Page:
23

I need to listen to SSH on two ports: 22 for hosting admin access and 26 for regular access. I would like to disallow root login on 26 and disallow all but internal IPs for port 22. The latter can be done with iptables rules, but I don't know about the former. Any ideas?

  • 3
    root should never be able to login via ssh; period; end of story; buck stops here; never. If you need root access then you login via your normal user, then elevate with su or better yet sudo. – Chris S Jun 27 '11 at 17:14
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    It's entirely okay to allow root logins over ssh if you restrict them to key authentication, or even password authentication if the session is restricted to IP addresses you control. 'Never' is too strong. – EightBitTony Jun 27 '11 at 17:24
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    I'd argue that there are situations where it makes sense to have a root login (e.g. Filesystem corruption on the /home partition, precluding login as a standard user). One thing that can help is to set the sshd_config PermitRootLogin parameter to without-password. This only allows root login via ssh to occur with an ssh key. Password authentication will not work. – ewwhite Jun 27 '11 at 17:29
  • This article might be helpful: everythingsysadmin.com/2010/09/… – TomOnTime Jun 27 '11 at 17:36
26

In /etc/ssh/sshd_config, make the following change. Look for the line that says Port 22 and add a similar line under it.

Port 22
Port 26

Save the file and restart the sshd daemon.

I do this in situations where I have ssh enabled for internal users on port 22, but require external connectivity on say, port 2222. This binds the ssh daemon to both port numbers.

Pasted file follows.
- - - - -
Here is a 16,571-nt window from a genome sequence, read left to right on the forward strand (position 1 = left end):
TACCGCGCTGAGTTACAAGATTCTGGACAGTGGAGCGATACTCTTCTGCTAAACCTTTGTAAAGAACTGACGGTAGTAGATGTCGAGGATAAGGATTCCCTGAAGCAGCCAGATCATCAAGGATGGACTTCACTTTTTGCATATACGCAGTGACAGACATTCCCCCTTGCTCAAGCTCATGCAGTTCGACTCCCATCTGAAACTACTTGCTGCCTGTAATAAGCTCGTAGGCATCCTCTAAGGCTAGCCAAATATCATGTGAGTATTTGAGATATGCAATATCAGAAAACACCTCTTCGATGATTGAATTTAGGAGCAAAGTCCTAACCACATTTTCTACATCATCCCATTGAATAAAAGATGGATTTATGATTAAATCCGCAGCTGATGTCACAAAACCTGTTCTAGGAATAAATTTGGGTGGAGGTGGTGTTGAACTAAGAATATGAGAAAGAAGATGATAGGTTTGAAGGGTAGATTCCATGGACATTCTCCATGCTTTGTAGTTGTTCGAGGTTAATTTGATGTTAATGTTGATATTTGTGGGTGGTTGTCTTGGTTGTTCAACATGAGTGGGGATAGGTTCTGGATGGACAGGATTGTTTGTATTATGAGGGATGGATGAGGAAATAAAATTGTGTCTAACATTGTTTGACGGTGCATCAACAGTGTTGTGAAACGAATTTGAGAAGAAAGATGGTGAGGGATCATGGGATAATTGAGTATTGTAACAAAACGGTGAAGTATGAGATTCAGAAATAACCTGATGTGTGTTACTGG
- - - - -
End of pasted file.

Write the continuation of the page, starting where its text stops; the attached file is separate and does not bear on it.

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    And how do you restrict root logins to port 22 now? – faker Jun 27 '11 at 18:12
  • @faker I've seen the use of firewall/network restrictions to only provide a whitelist of ip's access to regular port 22. – ThorSummoner Jun 24 '15 at 16:31
10

You can use the -f option to sshd to specify an alternate configuration file. In the configuration file you would need to use the

Port 26 

directive to change the port that the sshd is listening on.

set

PermitRootLogin no

to disable root logins

You can then do something like

/usr/sbin/sshd -f /etc/ssh/sshd_config_port_26

You may want to copy the standard sshd startup script and modify them so that you can start the port 26 service at startup.

Why are you doing this ?

  • Instead of having two whole configuration files, if you wanted the servers to be otherwise essentially similar, wouldn't it be more straightforward and appropriate to just add -o PermitRootLogin yes -p 26 – JamesTheAwesomeDude Mar 19 at 15:37
3

Assuming sshd will run with a command-line specific config file, then you could create a second config that runs on port 26 and execute a second start-up script that refers to that port.

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